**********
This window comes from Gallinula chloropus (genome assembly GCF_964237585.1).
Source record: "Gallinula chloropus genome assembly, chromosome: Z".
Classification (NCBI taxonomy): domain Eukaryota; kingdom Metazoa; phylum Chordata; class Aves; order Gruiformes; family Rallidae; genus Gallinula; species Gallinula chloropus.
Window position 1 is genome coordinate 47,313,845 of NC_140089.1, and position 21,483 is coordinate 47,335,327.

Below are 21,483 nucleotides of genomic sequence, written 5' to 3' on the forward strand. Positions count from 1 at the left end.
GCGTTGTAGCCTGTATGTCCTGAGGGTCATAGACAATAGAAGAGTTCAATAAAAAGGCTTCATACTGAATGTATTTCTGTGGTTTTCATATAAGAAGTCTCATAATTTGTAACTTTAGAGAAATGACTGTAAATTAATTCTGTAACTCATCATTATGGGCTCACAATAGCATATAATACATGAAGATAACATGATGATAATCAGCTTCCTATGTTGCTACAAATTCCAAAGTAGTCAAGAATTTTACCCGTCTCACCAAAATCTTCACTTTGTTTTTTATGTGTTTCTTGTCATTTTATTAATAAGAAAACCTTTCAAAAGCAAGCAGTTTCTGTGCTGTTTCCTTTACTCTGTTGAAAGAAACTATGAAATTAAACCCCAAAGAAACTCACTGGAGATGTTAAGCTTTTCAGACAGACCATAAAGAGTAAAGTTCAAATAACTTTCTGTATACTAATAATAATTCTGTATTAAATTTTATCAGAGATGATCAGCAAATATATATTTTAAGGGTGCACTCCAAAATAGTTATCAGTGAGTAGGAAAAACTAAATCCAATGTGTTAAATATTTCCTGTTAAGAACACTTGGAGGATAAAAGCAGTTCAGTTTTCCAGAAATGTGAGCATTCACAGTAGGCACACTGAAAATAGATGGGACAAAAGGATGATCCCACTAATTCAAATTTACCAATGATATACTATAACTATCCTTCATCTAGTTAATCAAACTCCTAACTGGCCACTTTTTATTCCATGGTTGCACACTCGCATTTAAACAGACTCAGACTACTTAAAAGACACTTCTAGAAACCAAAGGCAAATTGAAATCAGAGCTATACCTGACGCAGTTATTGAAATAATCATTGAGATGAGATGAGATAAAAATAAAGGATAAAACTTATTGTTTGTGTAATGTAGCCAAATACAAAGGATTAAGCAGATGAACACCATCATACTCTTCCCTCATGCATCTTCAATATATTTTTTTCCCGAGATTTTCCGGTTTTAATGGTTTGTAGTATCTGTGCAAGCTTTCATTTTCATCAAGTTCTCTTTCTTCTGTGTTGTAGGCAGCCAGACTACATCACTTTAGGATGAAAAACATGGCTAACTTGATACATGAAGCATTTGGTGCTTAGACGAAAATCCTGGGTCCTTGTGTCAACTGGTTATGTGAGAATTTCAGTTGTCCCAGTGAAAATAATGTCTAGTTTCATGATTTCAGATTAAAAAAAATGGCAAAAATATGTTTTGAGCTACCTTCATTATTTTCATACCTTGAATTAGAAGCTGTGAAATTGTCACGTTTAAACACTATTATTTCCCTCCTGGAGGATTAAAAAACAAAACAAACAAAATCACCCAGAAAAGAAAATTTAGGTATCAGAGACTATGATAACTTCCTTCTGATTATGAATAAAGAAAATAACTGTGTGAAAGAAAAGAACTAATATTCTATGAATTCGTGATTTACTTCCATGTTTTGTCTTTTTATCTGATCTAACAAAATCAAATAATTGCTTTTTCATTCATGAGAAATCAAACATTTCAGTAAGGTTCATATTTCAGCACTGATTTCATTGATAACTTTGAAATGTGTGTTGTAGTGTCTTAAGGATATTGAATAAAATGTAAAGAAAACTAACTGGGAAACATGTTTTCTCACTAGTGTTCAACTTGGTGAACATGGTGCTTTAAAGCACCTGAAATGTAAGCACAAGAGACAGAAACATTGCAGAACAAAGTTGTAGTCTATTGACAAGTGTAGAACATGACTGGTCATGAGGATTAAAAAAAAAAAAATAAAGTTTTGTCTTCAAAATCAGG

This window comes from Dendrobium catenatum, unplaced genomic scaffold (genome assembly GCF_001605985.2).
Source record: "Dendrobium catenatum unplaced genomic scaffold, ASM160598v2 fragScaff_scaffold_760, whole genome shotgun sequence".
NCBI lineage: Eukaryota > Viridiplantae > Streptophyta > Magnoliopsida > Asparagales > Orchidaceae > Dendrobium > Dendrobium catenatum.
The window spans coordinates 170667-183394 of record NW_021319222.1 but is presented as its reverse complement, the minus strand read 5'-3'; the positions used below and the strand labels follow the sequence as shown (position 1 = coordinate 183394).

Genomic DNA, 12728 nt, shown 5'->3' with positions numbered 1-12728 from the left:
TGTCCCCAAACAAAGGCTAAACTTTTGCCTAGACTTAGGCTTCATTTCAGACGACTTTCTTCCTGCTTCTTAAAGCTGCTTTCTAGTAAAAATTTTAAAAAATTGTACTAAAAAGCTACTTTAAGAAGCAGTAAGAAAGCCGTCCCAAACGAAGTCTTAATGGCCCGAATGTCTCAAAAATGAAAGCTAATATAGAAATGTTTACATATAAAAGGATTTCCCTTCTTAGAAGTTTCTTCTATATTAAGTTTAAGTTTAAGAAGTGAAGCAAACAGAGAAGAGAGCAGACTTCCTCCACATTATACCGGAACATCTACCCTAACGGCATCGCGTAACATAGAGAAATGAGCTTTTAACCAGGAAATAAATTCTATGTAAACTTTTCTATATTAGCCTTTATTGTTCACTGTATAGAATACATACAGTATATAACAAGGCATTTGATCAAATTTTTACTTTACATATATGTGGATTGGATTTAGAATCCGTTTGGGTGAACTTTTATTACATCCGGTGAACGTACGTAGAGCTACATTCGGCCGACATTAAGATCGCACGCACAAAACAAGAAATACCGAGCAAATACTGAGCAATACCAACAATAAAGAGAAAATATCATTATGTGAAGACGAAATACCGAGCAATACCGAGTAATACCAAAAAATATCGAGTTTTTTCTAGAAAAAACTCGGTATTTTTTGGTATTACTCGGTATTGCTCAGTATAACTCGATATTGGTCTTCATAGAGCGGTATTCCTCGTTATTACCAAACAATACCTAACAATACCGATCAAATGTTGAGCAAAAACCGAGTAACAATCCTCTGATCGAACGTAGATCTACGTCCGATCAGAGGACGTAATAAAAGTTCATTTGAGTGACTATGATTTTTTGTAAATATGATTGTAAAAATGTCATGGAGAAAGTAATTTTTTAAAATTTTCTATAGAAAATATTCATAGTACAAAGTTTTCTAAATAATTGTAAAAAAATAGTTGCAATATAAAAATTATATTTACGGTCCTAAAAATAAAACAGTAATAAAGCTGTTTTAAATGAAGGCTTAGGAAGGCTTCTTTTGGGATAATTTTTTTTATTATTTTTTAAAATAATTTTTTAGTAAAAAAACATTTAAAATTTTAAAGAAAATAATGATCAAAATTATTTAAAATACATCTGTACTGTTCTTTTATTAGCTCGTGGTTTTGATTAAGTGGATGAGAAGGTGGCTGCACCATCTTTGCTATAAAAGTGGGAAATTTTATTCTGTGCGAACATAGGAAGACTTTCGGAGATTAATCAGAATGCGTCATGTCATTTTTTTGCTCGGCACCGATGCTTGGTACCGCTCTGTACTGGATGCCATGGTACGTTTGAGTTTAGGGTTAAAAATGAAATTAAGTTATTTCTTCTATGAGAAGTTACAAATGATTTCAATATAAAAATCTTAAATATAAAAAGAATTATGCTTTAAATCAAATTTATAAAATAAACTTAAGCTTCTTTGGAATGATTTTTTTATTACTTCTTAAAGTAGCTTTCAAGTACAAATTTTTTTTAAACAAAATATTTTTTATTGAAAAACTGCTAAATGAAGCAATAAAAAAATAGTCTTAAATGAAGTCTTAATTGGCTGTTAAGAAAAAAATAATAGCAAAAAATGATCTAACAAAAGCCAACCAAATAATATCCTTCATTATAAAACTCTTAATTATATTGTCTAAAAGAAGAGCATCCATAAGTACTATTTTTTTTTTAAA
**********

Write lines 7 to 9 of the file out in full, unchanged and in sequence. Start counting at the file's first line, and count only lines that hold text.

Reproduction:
This window comes from Dendrobium catenatum, unplaced genomic scaffold (genome assembly GCF_001605985.2).
Source record: "Dendrobium catenatum unplaced genomic scaffold, ASM160598v2 fragScaff_scaffold_760, whole genome shotgun sequence".
NCBI lineage: Eukaryota > Viridiplantae > Streptophyta > Magnoliopsida > Asparagales > Orchidaceae > Dendrobium > Dendrobium catenatum.